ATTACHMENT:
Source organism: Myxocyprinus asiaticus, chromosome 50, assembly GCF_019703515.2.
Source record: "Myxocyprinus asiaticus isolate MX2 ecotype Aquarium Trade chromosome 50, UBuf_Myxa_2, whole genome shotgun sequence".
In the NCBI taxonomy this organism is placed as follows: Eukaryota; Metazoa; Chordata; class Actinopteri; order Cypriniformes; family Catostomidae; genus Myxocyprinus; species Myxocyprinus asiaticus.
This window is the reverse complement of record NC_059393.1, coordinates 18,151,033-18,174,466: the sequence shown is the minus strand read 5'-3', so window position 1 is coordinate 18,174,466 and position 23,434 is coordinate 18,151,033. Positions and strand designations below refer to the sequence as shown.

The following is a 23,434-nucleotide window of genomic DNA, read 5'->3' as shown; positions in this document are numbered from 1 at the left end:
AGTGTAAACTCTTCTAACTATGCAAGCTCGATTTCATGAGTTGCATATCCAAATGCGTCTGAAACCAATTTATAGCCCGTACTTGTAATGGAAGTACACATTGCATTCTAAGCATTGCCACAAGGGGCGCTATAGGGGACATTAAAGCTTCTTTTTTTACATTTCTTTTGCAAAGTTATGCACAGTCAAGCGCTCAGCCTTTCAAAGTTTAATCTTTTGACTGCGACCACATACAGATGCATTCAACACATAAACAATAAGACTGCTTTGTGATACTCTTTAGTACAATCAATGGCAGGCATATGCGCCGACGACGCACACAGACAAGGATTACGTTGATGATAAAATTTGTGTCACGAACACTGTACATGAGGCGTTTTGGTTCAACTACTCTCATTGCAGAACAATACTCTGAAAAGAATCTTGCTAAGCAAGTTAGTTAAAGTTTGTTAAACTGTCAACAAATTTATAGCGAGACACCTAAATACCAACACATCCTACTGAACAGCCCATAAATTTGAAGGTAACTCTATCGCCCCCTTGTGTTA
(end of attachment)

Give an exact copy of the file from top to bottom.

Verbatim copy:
Source organism: Myxocyprinus asiaticus, chromosome 50, assembly GCF_019703515.2.
Source record: "Myxocyprinus asiaticus isolate MX2 ecotype Aquarium Trade chromosome 50, UBuf_Myxa_2, whole genome shotgun sequence".
In the NCBI taxonomy this organism is placed as follows: Eukaryota; Metazoa; Chordata; class Actinopteri; order Cypriniformes; family Catostomidae; genus Myxocyprinus; species Myxocyprinus asiaticus.
This window is the reverse complement of record NC_059393.1, coordinates 18,151,033-18,174,466: the sequence shown is the minus strand read 5'-3', so window position 1 is coordinate 18,174,466 and position 23,434 is coordinate 18,151,033. Positions and strand designations below refer to the sequence as shown.

The following is a 23,434-nucleotide window of genomic DNA, read 5'->3' as shown; positions in this document are numbered from 1 at the left end:
AGTGTAAACTCTTCTAACTATGCAAGCTCGATTTCATGAGTTGCATATCCAAATGCGTCTGAAACCAATTTATAGCCCGTACTTGTAATGGAAGTACACATTGCATTCTAAGCATTGCCACAAGGGGCGCTATAGGGGACATTAAAGCTTCTTTTTTTACATTTCTTTTGCAAAGTTATGCACAGTCAAGCGCTCAGCCTTTCAAAGTTTAATCTTTTGACTGCGACCACATACAGATGCATTCAACACATAAACAATAAGACTGCTTTGTGATACTCTTTAGTACAATCAATGGCAGGCATATGCGCCGACGACGCACACAGACAAGGATTACGTTGATGATAAAATTTGTGTCACGAACACTGTACATGAGGCGTTTTGGTTCAACTACTCTCATTGCAGAACAATACTCTGAAAAGAATCTTGCTAAGCAAGTTAGTTAAAGTTTGTTAAACTGTCAACAAATTTATAGCGAGACACCTAAATACCAACACATCCTACTGAACAGCCCATAAATTTGAAGGTAACTCTATCGCCCCCTTGTGTTA